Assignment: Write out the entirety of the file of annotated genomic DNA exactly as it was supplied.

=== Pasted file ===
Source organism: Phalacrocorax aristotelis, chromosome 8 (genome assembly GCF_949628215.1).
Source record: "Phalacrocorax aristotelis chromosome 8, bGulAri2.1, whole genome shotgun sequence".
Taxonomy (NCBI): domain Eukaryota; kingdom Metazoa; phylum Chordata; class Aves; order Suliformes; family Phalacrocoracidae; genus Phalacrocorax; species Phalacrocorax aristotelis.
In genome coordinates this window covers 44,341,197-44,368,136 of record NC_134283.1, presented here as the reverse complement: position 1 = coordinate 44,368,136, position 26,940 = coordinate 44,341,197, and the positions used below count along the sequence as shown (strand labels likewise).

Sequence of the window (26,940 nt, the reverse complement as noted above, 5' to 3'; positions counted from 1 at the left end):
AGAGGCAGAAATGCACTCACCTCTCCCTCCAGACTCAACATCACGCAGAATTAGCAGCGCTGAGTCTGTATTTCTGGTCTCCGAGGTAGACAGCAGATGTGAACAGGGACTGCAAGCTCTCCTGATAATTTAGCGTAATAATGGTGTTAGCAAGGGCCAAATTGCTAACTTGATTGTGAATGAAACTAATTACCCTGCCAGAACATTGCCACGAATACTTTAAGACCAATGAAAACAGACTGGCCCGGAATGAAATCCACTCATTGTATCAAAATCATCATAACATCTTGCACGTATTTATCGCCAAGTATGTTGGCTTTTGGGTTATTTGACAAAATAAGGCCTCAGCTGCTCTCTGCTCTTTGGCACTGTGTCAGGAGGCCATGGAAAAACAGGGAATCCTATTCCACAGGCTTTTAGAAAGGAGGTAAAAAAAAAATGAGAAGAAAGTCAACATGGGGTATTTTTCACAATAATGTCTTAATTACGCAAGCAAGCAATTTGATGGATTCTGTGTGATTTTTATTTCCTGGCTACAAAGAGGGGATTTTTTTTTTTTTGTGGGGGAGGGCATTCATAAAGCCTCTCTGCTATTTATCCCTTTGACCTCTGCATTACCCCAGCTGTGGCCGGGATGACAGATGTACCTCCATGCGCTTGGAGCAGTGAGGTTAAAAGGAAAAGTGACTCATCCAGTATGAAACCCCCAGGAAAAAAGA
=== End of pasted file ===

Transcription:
Source organism: Phalacrocorax aristotelis, chromosome 8 (genome assembly GCF_949628215.1).
Source record: "Phalacrocorax aristotelis chromosome 8, bGulAri2.1, whole genome shotgun sequence".
Taxonomy (NCBI): domain Eukaryota; kingdom Metazoa; phylum Chordata; class Aves; order Suliformes; family Phalacrocoracidae; genus Phalacrocorax; species Phalacrocorax aristotelis.
In genome coordinates this window covers 44,341,197-44,368,136 of record NC_134283.1, presented here as the reverse complement: position 1 = coordinate 44,368,136, position 26,940 = coordinate 44,341,197, and the positions used below count along the sequence as shown (strand labels likewise).

Sequence of the window (26,940 nt, the reverse complement as noted above, 5' to 3'; positions counted from 1 at the left end):
AGAGGCAGAAATGCACTCACCTCTCCCTCCAGACTCAACATCACGCAGAATTAGCAGCGCTGAGTCTGTATTTCTGGTCTCCGAGGTAGACAGCAGATGTGAACAGGGACTGCAAGCTCTCCTGATAATTTAGCGTAATAATGGTGTTAGCAAGGGCCAAATTGCTAACTTGATTGTGAATGAAACTAATTACCCTGCCAGAACATTGCCACGAATACTTTAAGACCAATGAAAACAGACTGGCCCGGAATGAAATCCACTCATTGTATCAAAATCATCATAACATCTTGCACGTATTTATCGCCAAGTATGTTGGCTTTTGGGTTATTTGACAAAATAAGGCCTCAGCTGCTCTCTGCTCTTTGGCACTGTGTCAGGAGGCCATGGAAAAACAGGGAATCCTATTCCACAGGCTTTTAGAAAGGAGGTAAAAAAAAAATGAGAAGAAAGTCAACATGGGGTATTTTTCACAATAATGTCTTAATTACGCAAGCAAGCAATTTGATGGATTCTGTGTGATTTTTATTTCCTGGCTACAAAGAGGGGATTTTTTTTTTTTTGTGGGGGAGGGCATTCATAAAGCCTCTCTGCTATTTATCCCTTTGACCTCTGCATTACCCCAGCTGTGGCCGGGATGACAGATGTACCTCCATGCGCTTGGAGCAGTGAGGTTAAAAGGAAAAGTGACTCATCCAGTATGAAACCCCCAGGAAAAAAGA